“Was not their mistake once more bred of the life of slavery that they had been living?—a life which was always looking upon everything, except mankind, animate and inanimate—‘nature,’ as people used to call it—as one thing, and mankind as another, it was natural to people thinking in this way, that they should try to make ‘nature’ their slave, since they thought ‘nature’ was something outside them” — William Morris

Saturday, February 26, 2011

Alex Reid on Learning a New Idea

Over at Digital Digs Alex has a characteristically insightful post about how hard it is to learn a new idea. In particular, referencing my talk at Rutgers yesterday, he discusses the rather pervasive culture of critique and “problematization” (yes I learned that one too) in the humanities, which actually inhibits the learning of new ideas.

In particular, this inhibition means that digital humanities and OOO have a bit of a rough time of it, and for related reasons that reveal quite deep affinities between them. It's not what you might think. It has to do with the attitude shift, Alex argues. It has to do with learning how to make and understand objects—often one and the same thing. I suggested again at the roundtable yesterday that we start making objects and affiliating with scientists and engineers on a regular basis.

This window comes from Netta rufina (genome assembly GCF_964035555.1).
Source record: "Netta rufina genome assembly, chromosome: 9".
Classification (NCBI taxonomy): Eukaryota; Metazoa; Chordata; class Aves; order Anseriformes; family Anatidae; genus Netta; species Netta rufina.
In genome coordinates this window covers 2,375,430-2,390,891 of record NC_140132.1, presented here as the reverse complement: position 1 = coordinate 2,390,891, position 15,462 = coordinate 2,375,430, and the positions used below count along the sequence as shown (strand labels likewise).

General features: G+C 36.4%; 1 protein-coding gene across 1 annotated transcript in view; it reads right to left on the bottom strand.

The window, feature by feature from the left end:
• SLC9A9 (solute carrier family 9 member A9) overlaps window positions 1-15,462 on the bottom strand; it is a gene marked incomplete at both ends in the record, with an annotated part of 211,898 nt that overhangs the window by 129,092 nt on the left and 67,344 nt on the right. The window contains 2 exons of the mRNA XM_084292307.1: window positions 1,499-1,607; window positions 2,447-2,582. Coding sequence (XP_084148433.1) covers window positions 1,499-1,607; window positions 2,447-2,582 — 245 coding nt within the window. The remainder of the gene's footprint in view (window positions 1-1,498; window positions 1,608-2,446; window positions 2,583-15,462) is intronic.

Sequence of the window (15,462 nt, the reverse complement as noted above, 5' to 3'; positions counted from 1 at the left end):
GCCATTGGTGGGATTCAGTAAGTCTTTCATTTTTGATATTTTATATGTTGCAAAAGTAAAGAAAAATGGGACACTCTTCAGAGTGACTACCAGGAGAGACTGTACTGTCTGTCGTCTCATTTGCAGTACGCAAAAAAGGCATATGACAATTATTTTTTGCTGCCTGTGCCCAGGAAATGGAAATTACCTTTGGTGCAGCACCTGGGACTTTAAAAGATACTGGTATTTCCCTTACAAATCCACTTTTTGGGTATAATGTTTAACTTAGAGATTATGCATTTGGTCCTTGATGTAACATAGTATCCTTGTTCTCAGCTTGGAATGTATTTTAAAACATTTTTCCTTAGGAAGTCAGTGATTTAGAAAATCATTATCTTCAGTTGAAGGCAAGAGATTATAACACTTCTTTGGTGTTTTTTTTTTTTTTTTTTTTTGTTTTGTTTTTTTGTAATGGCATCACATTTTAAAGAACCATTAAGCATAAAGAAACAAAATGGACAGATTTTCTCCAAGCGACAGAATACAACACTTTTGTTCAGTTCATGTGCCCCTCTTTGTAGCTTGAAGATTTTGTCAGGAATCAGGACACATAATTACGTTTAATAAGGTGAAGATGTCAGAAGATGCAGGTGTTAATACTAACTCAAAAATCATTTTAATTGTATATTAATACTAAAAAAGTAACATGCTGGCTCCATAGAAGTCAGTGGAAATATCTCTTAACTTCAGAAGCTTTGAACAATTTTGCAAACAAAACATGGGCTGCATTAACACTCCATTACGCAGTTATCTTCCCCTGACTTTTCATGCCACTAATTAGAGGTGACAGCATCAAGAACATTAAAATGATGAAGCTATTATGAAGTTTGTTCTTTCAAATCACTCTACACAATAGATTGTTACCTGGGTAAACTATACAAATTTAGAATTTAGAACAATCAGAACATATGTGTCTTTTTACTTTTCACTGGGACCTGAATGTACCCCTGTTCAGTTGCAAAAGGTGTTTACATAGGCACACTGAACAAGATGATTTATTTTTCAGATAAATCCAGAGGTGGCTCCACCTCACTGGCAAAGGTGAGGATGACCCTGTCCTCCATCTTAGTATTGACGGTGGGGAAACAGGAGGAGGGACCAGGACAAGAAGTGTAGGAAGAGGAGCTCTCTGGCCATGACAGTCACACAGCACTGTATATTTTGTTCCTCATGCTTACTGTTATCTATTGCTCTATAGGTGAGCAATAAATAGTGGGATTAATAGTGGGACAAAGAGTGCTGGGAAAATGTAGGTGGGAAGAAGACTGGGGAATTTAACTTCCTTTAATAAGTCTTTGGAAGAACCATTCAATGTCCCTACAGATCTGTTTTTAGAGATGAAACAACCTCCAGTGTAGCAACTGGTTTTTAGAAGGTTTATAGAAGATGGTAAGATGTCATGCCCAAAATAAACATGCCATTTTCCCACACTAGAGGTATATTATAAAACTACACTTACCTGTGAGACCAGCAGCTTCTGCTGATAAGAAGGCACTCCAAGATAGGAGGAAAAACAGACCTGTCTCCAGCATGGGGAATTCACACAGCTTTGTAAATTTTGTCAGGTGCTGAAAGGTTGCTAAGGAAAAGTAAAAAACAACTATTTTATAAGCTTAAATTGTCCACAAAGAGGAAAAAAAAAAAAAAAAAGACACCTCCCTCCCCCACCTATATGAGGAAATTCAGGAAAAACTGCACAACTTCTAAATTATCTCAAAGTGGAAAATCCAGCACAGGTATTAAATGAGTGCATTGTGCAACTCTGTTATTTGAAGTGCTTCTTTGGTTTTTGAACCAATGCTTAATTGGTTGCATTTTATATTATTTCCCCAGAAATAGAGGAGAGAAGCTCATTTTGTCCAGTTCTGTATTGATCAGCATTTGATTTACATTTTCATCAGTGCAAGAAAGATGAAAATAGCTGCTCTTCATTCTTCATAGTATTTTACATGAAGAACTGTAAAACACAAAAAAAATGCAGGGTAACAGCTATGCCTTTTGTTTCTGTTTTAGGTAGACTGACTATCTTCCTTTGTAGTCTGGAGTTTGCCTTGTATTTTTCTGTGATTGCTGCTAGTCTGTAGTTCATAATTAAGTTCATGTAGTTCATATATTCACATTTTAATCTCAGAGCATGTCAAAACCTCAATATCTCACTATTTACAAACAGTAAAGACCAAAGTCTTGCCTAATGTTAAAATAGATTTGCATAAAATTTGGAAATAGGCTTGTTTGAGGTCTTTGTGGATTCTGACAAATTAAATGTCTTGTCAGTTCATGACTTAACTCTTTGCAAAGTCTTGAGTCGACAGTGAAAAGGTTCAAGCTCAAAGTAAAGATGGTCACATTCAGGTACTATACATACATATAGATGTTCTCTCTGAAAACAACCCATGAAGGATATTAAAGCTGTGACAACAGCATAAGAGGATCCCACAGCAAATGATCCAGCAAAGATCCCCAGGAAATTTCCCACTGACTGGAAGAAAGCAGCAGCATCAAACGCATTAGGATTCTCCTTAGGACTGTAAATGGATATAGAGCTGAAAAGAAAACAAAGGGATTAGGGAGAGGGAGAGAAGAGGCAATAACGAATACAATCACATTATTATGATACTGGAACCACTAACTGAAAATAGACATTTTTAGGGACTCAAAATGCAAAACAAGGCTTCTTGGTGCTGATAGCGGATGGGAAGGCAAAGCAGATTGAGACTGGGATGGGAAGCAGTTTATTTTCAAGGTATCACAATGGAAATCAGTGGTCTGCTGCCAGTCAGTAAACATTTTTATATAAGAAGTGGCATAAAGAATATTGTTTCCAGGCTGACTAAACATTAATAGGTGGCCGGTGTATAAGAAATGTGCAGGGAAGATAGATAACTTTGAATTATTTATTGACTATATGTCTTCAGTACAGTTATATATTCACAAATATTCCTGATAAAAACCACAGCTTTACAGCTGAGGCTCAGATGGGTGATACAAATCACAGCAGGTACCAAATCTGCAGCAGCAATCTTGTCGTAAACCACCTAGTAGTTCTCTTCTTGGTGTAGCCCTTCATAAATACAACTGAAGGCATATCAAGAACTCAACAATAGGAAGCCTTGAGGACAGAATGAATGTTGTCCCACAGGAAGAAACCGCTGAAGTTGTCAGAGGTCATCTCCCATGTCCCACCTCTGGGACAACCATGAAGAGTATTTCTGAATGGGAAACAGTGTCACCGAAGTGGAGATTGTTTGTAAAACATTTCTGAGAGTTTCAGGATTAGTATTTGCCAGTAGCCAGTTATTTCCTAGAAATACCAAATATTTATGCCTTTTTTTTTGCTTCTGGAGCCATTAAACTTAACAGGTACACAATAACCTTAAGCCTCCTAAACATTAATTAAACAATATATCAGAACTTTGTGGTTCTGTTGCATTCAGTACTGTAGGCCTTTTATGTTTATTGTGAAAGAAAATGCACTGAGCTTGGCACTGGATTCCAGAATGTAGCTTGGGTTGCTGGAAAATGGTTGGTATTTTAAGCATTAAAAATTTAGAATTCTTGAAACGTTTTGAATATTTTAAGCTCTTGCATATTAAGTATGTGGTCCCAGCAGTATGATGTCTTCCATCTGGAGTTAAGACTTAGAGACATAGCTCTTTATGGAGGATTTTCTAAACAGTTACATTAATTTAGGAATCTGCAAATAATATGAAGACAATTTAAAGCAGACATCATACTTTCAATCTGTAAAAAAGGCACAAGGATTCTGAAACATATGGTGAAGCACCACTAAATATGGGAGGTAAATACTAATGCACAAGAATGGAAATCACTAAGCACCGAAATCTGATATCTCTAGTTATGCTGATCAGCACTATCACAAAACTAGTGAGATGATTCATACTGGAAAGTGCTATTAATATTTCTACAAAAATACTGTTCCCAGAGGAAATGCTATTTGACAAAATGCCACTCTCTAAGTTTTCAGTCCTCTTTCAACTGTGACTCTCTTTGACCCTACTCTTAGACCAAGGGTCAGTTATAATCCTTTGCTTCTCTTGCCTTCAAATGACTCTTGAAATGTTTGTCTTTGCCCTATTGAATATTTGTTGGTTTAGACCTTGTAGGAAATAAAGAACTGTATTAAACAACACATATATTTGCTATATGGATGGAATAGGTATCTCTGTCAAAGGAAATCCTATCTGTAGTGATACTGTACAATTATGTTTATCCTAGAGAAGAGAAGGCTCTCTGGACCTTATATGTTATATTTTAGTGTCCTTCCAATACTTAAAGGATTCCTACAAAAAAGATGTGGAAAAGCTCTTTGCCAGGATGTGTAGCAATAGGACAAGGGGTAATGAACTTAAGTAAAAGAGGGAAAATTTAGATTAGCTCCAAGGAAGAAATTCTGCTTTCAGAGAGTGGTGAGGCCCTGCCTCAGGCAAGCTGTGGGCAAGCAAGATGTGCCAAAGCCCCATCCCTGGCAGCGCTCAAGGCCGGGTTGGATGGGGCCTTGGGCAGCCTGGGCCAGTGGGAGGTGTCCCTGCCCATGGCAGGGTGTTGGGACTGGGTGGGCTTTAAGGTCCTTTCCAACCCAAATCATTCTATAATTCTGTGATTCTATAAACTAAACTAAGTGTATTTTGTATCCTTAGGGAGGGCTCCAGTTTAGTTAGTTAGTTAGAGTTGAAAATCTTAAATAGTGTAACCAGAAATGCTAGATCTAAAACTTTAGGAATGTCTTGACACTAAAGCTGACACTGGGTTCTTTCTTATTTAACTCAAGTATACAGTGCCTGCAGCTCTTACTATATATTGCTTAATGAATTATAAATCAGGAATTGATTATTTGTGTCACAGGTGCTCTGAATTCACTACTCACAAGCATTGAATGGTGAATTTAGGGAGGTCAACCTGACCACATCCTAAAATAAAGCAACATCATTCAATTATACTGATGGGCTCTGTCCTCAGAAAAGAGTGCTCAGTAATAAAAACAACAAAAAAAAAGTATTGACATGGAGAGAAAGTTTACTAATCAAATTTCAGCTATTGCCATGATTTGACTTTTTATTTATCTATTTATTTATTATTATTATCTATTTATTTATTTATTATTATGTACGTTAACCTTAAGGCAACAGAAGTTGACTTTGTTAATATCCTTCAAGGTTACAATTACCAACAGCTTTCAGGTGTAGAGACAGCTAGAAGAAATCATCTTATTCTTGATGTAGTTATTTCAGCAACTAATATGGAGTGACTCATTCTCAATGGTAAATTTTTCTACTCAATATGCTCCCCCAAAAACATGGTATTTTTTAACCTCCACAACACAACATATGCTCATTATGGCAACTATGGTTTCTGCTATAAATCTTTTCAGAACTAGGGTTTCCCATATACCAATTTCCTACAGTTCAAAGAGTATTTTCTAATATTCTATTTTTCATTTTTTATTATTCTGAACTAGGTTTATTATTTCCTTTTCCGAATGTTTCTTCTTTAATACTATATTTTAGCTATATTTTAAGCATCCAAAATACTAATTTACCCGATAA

Of course this “new idea” thing is overdetermined by the fact that OOO does indeed require a shift in attitude towards what we do in the humanities. Away from being armed and ready to undermine the other's position, to put her or him in a box. Since there is no top object and no bottom object—since undermining and overmining are no longer cool—OOO seems to code for a more curious, friendly open-mindedness.

There's a certain power that comes with being armed to the teeth with critique, but it's a brittle power. It makes you feel like you're learning something—I know this is how it struck me when I first started to do it just before I started as an undergrad. You feel “philosophical.” But there's a difference between feeling philosophical and doing philosophy.

Instead of being ready for the other—idea, thinker, object—to be wrong, you are ready to be wrong.

I'm not saying that there's no room for irony—far from it, I think (see Eileen Joy's recent comment here) that there is more room for irony when it doesn't harden into cynicism.

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